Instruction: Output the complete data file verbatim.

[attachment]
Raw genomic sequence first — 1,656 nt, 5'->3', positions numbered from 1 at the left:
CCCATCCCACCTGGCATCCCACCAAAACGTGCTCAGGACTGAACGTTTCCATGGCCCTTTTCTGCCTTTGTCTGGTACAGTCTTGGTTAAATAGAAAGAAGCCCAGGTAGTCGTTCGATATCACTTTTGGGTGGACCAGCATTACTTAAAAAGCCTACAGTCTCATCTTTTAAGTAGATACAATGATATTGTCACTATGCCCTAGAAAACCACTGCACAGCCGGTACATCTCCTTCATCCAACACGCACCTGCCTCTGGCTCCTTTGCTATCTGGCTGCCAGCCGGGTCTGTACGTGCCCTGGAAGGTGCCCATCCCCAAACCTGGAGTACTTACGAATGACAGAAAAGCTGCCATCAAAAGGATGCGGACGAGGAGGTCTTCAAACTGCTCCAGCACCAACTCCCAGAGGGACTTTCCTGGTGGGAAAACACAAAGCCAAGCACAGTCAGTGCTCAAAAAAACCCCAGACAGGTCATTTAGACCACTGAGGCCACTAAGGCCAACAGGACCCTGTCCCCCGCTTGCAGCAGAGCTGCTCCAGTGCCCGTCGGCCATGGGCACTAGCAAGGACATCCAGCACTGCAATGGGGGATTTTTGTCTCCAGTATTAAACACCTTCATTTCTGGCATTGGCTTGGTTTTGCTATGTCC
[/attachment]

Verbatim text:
Raw genomic sequence first — 1,656 nt, 5'->3', positions numbered from 1 at the left:
CCCATCCCACCTGGCATCCCACCAAAACGTGCTCAGGACTGAACGTTTCCATGGCCCTTTTCTGCCTTTGTCTGGTACAGTCTTGGTTAAATAGAAAGAAGCCCAGGTAGTCGTTCGATATCACTTTTGGGTGGACCAGCATTACTTAAAAAGCCTACAGTCTCATCTTTTAAGTAGATACAATGATATTGTCACTATGCCCTAGAAAACCACTGCACAGCCGGTACATCTCCTTCATCCAACACGCACCTGCCTCTGGCTCCTTTGCTATCTGGCTGCCAGCCGGGTCTGTACGTGCCCTGGAAGGTGCCCATCCCCAAACCTGGAGTACTTACGAATGACAGAAAAGCTGCCATCAAAAGGATGCGGACGAGGAGGTCTTCAAACTGCTCCAGCACCAACTCCCAGAGGGACTTTCCTGGTGGGAAAACACAAAGCCAAGCACAGTCAGTGCTCAAAAAAACCCCAGACAGGTCATTTAGACCACTGAGGCCACTAAGGCCAACAGGACCCTGTCCCCCGCTTGCAGCAGAGCTGCTCCAGTGCCCGTCGGCCATGGGCACTAGCAAGGACATCCAGCACTGCAATGGGGGATTTTTGTCTCCAGTATTAAACACCTTCATTTCTGGCATTGGCTTGGTTTTGCTATGTCC